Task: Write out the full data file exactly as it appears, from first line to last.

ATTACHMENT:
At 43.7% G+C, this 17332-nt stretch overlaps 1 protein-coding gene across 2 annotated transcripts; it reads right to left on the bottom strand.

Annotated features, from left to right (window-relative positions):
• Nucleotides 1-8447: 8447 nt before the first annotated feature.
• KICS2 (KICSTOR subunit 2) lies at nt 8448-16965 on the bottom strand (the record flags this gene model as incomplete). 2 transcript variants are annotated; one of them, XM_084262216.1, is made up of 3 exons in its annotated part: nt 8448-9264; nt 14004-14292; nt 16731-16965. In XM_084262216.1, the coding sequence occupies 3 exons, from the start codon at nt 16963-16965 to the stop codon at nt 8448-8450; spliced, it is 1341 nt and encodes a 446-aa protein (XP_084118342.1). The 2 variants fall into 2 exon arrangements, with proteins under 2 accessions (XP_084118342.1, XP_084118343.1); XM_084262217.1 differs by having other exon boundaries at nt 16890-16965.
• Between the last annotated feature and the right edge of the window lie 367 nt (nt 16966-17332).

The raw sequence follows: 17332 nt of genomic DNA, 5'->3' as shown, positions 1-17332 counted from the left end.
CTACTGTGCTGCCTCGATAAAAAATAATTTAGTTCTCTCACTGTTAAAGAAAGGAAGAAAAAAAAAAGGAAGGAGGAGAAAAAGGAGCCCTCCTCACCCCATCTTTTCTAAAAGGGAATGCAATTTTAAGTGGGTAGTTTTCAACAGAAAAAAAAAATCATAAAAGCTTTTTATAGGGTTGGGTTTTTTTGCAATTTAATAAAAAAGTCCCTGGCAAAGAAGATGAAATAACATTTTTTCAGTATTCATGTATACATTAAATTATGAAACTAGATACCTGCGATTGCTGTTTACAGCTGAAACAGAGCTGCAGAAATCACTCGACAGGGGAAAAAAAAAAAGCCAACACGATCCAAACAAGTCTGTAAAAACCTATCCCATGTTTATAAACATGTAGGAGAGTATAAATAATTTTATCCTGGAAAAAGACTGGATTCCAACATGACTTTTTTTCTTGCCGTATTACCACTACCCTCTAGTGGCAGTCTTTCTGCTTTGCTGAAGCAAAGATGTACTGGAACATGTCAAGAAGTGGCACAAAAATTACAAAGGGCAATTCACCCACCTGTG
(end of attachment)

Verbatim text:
At 43.7% G+C, this 17332-nt stretch overlaps 1 protein-coding gene across 2 annotated transcripts; it reads right to left on the bottom strand.

Annotated features, from left to right (window-relative positions):
• Nucleotides 1-8447: 8447 nt before the first annotated feature.
• KICS2 (KICSTOR subunit 2) lies at nt 8448-16965 on the bottom strand (the record flags this gene model as incomplete). 2 transcript variants are annotated; one of them, XM_084262216.1, is made up of 3 exons in its annotated part: nt 8448-9264; nt 14004-14292; nt 16731-16965. In XM_084262216.1, the coding sequence occupies 3 exons, from the start codon at nt 16963-16965 to the stop codon at nt 8448-8450; spliced, it is 1341 nt and encodes a 446-aa protein (XP_084118342.1). The 2 variants fall into 2 exon arrangements, with proteins under 2 accessions (XP_084118342.1, XP_084118343.1); XM_084262217.1 differs by having other exon boundaries at nt 16890-16965.
• Between the last annotated feature and the right edge of the window lie 367 nt (nt 16966-17332).

The raw sequence follows: 17332 nt of genomic DNA, 5'->3' as shown, positions 1-17332 counted from the left end.
CTACTGTGCTGCCTCGATAAAAAATAATTTAGTTCTCTCACTGTTAAAGAAAGGAAGAAAAAAAAAAGGAAGGAGGAGAAAAAGGAGCCCTCCTCACCCCATCTTTTCTAAAAGGGAATGCAATTTTAAGTGGGTAGTTTTCAACAGAAAAAAAAAATCATAAAAGCTTTTTATAGGGTTGGGTTTTTTTGCAATTTAATAAAAAAGTCCCTGGCAAAGAAGATGAAATAACATTTTTTCAGTATTCATGTATACATTAAATTATGAAACTAGATACCTGCGATTGCTGTTTACAGCTGAAACAGAGCTGCAGAAATCACTCGACAGGGGAAAAAAAAAAAGCCAACACGATCCAAACAAGTCTGTAAAAACCTATCCCATGTTTATAAACATGTAGGAGAGTATAAATAATTTTATCCTGGAAAAAGACTGGATTCCAACATGACTTTTTTTCTTGCCGTATTACCACTACCCTCTAGTGGCAGTCTTTCTGCTTTGCTGAAGCAAAGATGTACTGGAACATGTCAAGAAGTGGCACAAAAATTACAAAGGGCAATTCACCCACCTGTG